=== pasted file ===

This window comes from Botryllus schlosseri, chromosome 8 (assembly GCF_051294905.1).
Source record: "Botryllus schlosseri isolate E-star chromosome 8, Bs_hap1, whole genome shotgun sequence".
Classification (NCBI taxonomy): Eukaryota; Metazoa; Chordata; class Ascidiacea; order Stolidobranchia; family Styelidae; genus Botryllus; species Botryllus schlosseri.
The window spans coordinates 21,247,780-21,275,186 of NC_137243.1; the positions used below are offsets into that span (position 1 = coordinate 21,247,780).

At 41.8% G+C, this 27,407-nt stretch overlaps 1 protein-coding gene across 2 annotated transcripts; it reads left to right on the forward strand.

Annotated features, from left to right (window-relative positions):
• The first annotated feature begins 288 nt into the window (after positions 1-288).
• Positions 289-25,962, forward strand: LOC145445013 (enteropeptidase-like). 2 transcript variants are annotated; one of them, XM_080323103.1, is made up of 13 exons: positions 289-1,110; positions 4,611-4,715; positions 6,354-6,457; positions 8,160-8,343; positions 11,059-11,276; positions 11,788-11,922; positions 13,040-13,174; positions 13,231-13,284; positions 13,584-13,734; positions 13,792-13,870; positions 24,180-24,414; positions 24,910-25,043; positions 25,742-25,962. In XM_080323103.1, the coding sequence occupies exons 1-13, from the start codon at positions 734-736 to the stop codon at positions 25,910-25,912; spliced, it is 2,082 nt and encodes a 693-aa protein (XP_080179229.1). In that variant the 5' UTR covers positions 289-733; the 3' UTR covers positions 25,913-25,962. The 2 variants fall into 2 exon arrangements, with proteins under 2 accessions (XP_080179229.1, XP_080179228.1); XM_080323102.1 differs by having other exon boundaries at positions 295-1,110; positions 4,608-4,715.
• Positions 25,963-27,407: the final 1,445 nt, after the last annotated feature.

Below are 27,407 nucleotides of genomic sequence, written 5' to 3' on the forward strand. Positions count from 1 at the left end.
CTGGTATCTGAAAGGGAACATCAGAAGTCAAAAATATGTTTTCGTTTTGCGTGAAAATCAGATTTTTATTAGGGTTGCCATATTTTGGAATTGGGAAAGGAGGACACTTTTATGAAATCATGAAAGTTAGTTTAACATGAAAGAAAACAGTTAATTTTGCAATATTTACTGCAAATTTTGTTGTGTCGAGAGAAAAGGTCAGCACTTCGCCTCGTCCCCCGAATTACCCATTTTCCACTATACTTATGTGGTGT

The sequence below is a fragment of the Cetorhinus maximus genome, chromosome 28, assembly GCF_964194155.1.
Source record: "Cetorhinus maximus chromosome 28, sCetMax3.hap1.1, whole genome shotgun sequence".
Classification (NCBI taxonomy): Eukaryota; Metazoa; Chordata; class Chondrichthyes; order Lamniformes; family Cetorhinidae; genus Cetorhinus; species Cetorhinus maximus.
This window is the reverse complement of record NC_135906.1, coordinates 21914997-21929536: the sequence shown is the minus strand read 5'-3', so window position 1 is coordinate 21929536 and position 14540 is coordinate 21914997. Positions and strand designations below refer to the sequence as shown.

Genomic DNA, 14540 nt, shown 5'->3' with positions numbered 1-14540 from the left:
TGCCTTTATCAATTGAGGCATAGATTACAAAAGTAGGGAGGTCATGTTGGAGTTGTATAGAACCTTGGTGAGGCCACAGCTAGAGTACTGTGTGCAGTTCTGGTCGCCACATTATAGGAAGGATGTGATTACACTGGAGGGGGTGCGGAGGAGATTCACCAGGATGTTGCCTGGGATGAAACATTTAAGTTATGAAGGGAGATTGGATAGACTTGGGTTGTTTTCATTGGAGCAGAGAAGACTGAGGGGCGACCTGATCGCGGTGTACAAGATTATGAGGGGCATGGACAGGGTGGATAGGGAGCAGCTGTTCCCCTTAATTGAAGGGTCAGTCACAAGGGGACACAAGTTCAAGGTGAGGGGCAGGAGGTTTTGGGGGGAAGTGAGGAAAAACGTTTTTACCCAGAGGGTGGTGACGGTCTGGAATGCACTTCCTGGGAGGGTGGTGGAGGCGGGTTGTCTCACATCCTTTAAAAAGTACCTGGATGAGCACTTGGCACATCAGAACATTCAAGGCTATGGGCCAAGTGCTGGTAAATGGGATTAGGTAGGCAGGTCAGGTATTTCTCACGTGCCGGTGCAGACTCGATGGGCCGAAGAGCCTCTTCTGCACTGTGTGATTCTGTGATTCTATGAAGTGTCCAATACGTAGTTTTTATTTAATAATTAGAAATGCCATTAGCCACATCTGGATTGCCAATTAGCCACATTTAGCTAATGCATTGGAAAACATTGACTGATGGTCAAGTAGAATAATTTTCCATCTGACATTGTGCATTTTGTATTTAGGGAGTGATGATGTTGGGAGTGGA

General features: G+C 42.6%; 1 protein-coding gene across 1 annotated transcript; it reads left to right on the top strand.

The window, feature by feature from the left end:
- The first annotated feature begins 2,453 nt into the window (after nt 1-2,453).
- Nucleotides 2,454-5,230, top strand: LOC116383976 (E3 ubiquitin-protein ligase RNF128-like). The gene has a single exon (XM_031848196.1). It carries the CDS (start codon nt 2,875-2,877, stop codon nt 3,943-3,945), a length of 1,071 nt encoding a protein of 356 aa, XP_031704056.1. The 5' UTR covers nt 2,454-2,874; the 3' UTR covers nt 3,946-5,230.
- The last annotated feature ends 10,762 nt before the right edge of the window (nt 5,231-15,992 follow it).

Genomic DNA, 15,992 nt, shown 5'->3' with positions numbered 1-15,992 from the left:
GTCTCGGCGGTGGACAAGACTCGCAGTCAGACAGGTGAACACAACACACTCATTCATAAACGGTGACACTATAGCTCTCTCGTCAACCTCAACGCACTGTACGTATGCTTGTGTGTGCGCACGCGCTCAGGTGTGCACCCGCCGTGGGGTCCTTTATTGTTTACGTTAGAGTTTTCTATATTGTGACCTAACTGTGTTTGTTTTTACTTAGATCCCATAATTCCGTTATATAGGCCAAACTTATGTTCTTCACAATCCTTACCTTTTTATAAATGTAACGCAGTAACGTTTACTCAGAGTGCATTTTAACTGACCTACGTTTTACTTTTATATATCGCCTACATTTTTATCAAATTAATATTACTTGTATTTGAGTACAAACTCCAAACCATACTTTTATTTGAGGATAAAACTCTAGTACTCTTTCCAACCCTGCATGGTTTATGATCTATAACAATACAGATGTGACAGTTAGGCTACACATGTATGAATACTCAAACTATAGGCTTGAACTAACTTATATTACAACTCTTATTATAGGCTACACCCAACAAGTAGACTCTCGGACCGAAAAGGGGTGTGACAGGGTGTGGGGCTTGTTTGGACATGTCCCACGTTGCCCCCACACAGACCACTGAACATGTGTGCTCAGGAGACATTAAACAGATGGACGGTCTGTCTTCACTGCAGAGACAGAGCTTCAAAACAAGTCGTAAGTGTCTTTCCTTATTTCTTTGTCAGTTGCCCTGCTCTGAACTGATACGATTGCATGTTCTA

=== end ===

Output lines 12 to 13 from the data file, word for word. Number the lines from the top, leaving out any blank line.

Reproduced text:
The sequence below is a fragment of the Cetorhinus maximus genome, chromosome 28, assembly GCF_964194155.1.
Source record: "Cetorhinus maximus chromosome 28, sCetMax3.hap1.1, whole genome shotgun sequence".